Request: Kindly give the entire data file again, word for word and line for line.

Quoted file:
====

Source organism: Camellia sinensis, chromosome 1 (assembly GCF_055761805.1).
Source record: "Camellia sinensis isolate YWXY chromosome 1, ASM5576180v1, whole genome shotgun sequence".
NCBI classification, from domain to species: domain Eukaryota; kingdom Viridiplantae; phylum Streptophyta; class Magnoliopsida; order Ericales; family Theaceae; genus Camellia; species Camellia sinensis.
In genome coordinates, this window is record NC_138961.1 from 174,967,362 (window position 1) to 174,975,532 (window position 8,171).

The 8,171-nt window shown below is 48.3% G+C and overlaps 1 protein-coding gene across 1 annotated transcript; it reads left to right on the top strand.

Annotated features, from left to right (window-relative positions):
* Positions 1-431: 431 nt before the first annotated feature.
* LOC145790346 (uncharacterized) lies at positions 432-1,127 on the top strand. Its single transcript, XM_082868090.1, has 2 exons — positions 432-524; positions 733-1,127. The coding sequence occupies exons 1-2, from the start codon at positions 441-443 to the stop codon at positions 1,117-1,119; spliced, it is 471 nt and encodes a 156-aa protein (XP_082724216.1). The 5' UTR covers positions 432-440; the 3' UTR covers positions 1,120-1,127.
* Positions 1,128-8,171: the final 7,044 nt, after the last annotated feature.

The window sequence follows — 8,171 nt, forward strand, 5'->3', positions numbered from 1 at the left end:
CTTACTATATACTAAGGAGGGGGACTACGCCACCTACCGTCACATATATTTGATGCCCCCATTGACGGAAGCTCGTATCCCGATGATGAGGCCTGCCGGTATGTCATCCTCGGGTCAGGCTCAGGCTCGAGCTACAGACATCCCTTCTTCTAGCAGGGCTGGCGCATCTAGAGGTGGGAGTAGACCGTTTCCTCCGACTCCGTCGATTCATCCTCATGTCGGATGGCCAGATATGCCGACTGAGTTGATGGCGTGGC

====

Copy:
Source organism: Camellia sinensis, chromosome 1 (assembly GCF_055761805.1).
Source record: "Camellia sinensis isolate YWXY chromosome 1, ASM5576180v1, whole genome shotgun sequence".
NCBI classification, from domain to species: domain Eukaryota; kingdom Viridiplantae; phylum Streptophyta; class Magnoliopsida; order Ericales; family Theaceae; genus Camellia; species Camellia sinensis.
In genome coordinates, this window is record NC_138961.1 from 174,967,362 (window position 1) to 174,975,532 (window position 8,171).

The 8,171-nt window shown below is 48.3% G+C and overlaps 1 protein-coding gene across 1 annotated transcript; it reads left to right on the top strand.

Annotated features, from left to right (window-relative positions):
* Positions 1-431: 431 nt before the first annotated feature.
* LOC145790346 (uncharacterized) lies at positions 432-1,127 on the top strand. Its single transcript, XM_082868090.1, has 2 exons — positions 432-524; positions 733-1,127. The coding sequence occupies exons 1-2, from the start codon at positions 441-443 to the stop codon at positions 1,117-1,119; spliced, it is 471 nt and encodes a 156-aa protein (XP_082724216.1). The 5' UTR covers positions 432-440; the 3' UTR covers positions 1,120-1,127.
* Positions 1,128-8,171: the final 7,044 nt, after the last annotated feature.

The window sequence follows — 8,171 nt, forward strand, 5'->3', positions numbered from 1 at the left end:
CTTACTATATACTAAGGAGGGGGACTACGCCACCTACCGTCACATATATTTGATGCCCCCATTGACGGAAGCTCGTATCCCGATGATGAGGCCTGCCGGTATGTCATCCTCGGGTCAGGCTCAGGCTCGAGCTACAGACATCCCTTCTTCTAGCAGGGCTGGCGCATCTAGAGGTGGGAGTAGACCGTTTCCTCCGACTCCGTCGATTCATCCTCATGTCGGATGGCCAGATATGCCGACTGAGTTGATGGCGTGGC